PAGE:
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2nd annual WiCHacks brings together current and future programmers


By Fran Broderick

On February 21st, Women in Computing (WiC) hosted their 2nd annual WiCHacks event, bringing together college- and high school-aged female programmers for an all-day hackathon. The event brought 65 participants to RIT’s Student Innovation Center where RIT students and professors, as well as engineers from sponsors like Microsoft and Google, helped attendees develop a range of apps.

“It was a great weekend of learning, inventing and creating the future,” explained WiC Director Lana Verschage. “The Newbie Track was an opportunity for high school women who had little to no programming knowledge to learn basic programming skills.”

RIT alumnus Christopher Hossenlopp ‘12 returned to campus for the event, representing MITRE Corp. where he now works. Hossenlopp concurred with Verschage, stating, “events such as WiCHacks is important because they give young women an opportunity to code and gain tech/teamwork skills without the pressure of being one of the only girls in the room.”

For many students, WiCHacks provided their first introduction to programming during a “Newbie” track that demonstrated basic programming skills. More seasoned programmers competed for a range of awards that included “Best in Show” sponsored by Constant Contact, “Most Innovative” sponsored by Fidelity, the “Rookie Award” sponsored Xerox and “Best Microsoft Hack.”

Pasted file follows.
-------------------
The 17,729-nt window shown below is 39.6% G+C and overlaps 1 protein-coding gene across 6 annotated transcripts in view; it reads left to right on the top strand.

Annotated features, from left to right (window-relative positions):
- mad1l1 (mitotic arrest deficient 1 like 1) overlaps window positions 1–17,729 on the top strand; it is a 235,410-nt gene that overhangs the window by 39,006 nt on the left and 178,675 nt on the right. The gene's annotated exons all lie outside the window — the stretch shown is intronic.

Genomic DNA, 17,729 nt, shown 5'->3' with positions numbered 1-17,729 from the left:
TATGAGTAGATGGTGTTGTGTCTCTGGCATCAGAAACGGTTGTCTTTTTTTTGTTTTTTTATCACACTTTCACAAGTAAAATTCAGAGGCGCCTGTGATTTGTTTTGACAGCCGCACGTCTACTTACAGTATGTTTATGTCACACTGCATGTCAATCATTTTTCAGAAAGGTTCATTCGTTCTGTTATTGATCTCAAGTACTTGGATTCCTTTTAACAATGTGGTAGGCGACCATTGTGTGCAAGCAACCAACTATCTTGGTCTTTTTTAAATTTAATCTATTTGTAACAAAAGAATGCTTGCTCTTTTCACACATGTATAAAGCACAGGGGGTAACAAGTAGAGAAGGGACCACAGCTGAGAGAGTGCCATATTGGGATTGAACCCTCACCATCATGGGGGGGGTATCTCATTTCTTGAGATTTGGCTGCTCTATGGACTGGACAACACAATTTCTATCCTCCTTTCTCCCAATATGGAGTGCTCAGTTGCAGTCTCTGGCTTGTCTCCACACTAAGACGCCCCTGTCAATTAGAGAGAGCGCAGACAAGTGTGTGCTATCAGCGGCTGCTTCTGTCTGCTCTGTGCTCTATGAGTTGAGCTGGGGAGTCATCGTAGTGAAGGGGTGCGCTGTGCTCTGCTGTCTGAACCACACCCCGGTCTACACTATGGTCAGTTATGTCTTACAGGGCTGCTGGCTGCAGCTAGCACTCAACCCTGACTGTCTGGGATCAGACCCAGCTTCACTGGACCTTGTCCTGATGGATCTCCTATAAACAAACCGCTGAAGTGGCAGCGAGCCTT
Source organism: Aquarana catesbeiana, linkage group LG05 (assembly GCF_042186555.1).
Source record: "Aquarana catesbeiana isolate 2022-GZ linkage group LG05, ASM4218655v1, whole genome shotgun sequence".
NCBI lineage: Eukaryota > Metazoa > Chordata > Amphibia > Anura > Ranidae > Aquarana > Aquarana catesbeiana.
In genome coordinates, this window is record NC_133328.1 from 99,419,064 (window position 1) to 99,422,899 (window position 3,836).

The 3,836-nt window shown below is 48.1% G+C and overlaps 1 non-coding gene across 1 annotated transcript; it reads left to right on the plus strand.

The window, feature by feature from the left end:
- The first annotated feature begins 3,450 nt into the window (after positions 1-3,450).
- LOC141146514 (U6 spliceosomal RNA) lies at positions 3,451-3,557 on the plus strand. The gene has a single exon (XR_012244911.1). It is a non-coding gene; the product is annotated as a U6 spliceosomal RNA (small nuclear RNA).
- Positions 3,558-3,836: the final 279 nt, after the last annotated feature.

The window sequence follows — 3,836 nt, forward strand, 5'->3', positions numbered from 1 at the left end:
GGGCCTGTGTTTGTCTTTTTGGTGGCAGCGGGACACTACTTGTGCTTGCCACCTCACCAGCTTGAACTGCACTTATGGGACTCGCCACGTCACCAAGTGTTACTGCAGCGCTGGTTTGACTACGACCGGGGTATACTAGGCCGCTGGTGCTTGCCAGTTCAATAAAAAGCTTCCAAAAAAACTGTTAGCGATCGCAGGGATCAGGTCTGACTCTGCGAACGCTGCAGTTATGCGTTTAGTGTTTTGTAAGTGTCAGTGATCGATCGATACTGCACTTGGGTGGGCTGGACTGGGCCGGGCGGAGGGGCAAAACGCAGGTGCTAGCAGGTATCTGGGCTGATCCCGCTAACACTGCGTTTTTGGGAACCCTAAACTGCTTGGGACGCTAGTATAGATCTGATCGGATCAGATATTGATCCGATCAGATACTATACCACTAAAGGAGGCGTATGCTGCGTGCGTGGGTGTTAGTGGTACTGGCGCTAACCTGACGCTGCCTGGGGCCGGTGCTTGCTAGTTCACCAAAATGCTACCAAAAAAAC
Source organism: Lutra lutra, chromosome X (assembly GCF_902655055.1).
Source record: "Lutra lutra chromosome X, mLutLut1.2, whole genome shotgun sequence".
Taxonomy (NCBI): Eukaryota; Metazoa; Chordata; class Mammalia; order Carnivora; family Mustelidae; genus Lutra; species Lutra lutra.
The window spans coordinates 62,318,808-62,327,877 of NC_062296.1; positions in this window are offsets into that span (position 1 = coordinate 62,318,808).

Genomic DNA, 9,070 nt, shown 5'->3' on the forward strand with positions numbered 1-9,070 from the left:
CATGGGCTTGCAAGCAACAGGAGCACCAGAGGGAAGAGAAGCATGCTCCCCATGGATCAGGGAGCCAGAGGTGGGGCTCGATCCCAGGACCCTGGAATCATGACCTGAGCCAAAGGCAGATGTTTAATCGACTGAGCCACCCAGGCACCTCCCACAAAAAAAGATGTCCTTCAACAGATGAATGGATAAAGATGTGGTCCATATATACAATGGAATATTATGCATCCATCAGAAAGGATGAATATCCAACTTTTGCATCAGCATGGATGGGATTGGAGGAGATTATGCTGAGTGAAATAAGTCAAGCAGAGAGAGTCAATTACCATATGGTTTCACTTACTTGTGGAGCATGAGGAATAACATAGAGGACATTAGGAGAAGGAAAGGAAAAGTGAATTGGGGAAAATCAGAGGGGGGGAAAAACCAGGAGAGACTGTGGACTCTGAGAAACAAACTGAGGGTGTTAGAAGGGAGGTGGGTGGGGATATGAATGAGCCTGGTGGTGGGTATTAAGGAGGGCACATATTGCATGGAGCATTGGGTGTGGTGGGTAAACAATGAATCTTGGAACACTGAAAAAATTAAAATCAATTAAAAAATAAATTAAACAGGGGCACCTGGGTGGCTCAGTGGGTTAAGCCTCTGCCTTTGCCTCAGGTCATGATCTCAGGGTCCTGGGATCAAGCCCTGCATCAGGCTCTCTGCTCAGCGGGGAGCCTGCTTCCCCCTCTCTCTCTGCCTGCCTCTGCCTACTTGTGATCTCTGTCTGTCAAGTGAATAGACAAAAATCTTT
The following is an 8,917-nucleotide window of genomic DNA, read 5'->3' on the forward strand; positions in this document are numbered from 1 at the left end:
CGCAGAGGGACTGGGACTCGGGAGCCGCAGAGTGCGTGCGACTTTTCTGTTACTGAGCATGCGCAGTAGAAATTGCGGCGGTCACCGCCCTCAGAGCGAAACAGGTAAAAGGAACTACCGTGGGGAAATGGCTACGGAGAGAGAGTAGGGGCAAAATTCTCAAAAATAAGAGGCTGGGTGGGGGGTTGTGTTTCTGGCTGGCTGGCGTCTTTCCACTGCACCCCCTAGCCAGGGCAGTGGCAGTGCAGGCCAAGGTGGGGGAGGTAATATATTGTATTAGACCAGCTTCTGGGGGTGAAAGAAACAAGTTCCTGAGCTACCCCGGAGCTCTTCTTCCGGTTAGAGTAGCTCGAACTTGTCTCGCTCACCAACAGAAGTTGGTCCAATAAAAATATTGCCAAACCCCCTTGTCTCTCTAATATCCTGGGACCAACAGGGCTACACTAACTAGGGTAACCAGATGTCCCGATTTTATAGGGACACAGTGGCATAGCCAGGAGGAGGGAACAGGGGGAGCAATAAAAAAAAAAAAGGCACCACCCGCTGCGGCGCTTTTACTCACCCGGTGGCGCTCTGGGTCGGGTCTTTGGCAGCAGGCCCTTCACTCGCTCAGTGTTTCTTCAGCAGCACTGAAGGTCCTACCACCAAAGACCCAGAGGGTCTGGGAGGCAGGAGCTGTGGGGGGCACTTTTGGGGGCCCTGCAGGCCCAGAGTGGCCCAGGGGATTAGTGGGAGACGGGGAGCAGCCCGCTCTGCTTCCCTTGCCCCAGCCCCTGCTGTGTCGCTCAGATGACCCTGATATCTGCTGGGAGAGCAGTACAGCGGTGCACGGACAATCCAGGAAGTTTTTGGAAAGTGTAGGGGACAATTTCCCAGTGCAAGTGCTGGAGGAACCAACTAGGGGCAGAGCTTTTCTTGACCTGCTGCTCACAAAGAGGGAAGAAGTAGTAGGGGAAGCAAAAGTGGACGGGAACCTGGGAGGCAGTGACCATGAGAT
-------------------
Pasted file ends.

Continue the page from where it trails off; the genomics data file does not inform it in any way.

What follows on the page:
The “Best Microsoft Hack” award went to a cross-disciplinary team of students that included Leslie Bowen (electrical engineering), Paige Satterly (new media design), Melissa Young (game design and development), and Maggie Hewitt (software engineering). The team developed a tool that helped recommend songs for singing auditions based on a users age and vocal range.

“I’m really grateful for the engineers from Microsoft and Google who provided technical guidance throughout the event and everyone on my team who worked tirelessly,” said Hewitt. “Overall, WiCHacks was an incredible opportunity to work alongside and network with a wide spectrum of talents and educational backgrounds.”

WiC has developed a number of events aimed at engaging more young women in computing, including workshops for middle school- and elementary school- aged children. WiCHacks is the largest of these events and sold out shortly after tickets went on sale.

“The ideas the women bring to life are unique, innovative, and impactful, “ said Google rep Caitlin Merrell. “We’re already looking forward to 2016.”